by Tony Rutherford , HNN Entertainment Editor
Awards Contenders Still Stirring Mainstream Boxoffice Choices

By their very nature specialty (also known as 'art') films appeal to a more narrow and designated segment of the moviegoing audience. Those who favor superhero and outer space tentpole franchises (Marvel, "Star Wars," "Star Trek," DC) likely will not be standing in line for usually lower budget, prestige films placing emphasis on story, acting, and cinematography rather than special effects. 

Academy Award Nominations due Jan. 23 likely will neglect flicks that pulled the most customers into multiplexes such as "The Last Jedi," "Guardians of the Galaxy 2," "It," and "Logan."

One film from the superhero genre --- Wonder Woman --- and its director Patty Jenkins and star Gal Gadot has risen in spite of "me too" buzz, though the Harvey Weinstein fallout casts a shadow on voters.

Three Billboards
Three Billboards

Kevin Spacey was edited out of "All the Money in the World" (replaced by Christopher Plummer ), but a new revelation about the film has once again stirred ire ----  Michelle Williams received only ONE PERCENT of the salary of male lead Mark Wahlberg, placing the continuing disparities between male and female star salaries (and corporate salaries in general) in the spotlight just a week before Oscar noms are announced. 

The power of awards fever has been demonstrated by the upswing revival and second expansion of "Three Billboards Outside Ebbing Missouri," which nabbed Best Picture and Best Actress at the Globes went back on 712 screens while Gobe best comedy/musical "Lady Bird" picked up 90 new runs.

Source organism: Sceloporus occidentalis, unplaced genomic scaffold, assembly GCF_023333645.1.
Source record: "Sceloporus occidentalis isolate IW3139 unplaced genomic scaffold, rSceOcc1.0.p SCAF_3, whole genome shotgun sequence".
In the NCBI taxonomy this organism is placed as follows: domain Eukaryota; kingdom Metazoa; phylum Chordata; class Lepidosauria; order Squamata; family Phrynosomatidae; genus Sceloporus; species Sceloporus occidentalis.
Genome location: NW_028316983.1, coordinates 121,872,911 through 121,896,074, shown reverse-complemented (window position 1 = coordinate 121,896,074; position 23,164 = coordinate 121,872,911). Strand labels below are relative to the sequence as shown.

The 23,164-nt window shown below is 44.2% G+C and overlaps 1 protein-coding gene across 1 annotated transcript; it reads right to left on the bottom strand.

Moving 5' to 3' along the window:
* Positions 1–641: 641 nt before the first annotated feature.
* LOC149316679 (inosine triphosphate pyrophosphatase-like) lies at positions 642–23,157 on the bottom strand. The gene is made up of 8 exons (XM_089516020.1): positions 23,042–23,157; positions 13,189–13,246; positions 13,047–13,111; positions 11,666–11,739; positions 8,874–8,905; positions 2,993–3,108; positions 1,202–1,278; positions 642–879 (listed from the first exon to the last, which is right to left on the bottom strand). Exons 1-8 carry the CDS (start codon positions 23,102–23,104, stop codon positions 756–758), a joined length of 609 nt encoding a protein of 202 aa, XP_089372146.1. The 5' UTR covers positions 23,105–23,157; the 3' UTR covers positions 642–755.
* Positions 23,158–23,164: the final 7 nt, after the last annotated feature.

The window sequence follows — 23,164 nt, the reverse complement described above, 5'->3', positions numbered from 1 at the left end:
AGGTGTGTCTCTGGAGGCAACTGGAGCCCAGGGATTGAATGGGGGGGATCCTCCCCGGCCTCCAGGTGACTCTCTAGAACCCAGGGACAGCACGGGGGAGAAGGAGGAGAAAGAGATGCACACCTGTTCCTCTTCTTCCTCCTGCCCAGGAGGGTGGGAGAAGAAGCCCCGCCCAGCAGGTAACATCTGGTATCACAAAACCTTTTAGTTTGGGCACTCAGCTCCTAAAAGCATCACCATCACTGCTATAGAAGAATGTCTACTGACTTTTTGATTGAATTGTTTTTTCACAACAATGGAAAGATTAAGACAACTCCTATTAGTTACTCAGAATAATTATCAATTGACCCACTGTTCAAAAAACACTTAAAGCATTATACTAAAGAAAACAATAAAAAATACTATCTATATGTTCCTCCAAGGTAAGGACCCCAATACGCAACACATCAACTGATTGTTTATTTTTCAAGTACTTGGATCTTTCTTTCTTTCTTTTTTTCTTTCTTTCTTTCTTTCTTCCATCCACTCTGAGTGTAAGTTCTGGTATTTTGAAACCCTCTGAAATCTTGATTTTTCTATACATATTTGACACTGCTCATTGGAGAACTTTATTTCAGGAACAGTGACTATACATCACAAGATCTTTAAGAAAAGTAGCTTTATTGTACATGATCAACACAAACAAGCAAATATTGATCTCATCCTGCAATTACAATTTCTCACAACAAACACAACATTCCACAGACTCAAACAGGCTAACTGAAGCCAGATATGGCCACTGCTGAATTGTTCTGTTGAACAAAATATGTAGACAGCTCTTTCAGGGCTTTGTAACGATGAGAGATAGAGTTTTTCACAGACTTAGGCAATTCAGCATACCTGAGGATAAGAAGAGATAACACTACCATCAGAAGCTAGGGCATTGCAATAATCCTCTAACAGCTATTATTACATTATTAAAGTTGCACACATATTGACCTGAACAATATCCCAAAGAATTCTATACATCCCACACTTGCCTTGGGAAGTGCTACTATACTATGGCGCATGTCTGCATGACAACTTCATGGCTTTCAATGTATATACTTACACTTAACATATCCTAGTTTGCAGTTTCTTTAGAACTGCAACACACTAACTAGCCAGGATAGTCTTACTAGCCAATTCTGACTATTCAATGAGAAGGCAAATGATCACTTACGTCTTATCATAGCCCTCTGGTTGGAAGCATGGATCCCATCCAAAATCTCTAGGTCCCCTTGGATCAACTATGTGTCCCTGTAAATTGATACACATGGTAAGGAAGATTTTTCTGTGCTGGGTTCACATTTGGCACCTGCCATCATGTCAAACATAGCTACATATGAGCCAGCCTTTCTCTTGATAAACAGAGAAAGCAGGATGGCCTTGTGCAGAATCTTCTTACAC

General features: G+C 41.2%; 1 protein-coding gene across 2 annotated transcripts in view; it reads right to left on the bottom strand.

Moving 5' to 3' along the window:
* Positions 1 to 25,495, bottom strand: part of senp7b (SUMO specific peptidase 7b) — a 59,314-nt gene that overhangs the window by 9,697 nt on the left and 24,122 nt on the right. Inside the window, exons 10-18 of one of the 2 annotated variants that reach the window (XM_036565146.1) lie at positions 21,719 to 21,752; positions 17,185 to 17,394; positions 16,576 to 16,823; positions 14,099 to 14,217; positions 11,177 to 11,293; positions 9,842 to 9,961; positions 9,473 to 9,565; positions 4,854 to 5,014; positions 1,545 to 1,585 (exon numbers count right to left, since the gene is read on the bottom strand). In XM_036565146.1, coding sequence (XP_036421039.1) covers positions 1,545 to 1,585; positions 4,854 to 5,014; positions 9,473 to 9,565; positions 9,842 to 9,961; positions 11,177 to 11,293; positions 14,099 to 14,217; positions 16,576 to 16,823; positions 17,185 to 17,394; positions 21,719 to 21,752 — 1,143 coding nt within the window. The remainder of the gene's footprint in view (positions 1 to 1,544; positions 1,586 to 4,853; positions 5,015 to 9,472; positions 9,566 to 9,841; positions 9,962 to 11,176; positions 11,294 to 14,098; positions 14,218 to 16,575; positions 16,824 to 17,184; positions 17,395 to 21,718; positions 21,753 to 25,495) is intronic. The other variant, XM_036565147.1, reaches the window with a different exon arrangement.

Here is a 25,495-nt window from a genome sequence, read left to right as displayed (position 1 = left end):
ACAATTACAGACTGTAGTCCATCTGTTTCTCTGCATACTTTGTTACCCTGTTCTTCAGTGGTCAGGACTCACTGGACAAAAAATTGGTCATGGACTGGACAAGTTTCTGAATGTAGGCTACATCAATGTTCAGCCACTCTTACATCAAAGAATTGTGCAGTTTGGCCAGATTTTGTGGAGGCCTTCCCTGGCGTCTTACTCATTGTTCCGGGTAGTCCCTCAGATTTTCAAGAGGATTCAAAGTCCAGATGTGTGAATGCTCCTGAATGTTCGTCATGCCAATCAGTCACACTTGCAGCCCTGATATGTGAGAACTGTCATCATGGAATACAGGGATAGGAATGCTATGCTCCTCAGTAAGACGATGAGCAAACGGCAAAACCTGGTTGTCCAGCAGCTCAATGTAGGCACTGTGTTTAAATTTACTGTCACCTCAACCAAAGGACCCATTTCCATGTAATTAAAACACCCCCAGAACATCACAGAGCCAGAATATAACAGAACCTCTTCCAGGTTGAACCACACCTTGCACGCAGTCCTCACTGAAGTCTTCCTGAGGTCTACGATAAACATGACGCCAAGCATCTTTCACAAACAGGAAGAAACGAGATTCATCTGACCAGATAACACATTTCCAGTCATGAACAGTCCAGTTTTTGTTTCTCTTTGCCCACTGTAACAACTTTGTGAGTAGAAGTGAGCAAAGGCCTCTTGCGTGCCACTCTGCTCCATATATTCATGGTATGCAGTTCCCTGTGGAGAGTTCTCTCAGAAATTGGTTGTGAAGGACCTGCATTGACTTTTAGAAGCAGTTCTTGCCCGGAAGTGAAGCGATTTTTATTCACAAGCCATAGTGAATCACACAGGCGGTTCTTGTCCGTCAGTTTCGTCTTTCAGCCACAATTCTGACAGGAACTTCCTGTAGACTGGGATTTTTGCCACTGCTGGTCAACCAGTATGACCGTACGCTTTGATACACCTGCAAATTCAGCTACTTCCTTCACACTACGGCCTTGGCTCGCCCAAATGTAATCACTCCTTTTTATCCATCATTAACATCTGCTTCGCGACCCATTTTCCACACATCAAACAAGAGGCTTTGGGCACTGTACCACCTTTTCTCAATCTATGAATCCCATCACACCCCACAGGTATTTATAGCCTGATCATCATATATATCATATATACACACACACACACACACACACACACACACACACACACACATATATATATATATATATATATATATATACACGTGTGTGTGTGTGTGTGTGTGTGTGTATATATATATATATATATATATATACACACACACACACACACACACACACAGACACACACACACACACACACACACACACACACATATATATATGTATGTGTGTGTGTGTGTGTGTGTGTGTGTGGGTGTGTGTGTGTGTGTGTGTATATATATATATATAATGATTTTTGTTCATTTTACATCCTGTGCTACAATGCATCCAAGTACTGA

"Three Billboards" and "Ladybird" in their tenth and 11th weeks respectively both finished out of the MLK top ten but the former recorded a 225.2% revenue jump, according to Box Office Mojo/Hollywood Reporter. 

"Shape of Water," director Guillermo del Toro's romantic science fiction creature feature fantasy picked up a Globe for Best Director and eight Critic's Choice Awards. Sally Hawkins, as a mute plain Jane in the 60s falling for an amphibian , continues competing with Frances McDormand for Best Actress. McDormand has so far been dominating the wins.

Shape of Water
Shape of Water

HNN wrote in its review:

 

"Three Billboards" would be a standard execution of vengeance ( "Death Wish," "Walking Tall," "Harper Valley P.T.A.") plot, except the script highlights glimpses of the buried, inner emotions of its characters. 

Hinting without spoiling, the hard faced, gravel voiced, non-smiling Mildred appears a concrete stone until you see her turn over an upside down roach and call 911 as soon as the Chief starts spitting blood (it's a well known secret that he has cancer)

"Already an Oscar ("Fargo"), Tony and Emmy winner, McDormand's crusade recalls the Academy Award winning performance of Sally Field, as Norma Rae, a union organizer at a southern textile plant. She's incredibly stone willed yet occasionally utters a phrase that pierces her armor. You see the grieving mom, her guilt (for what she said to Angela in their last argument), her strong spunk, and a hint of logic."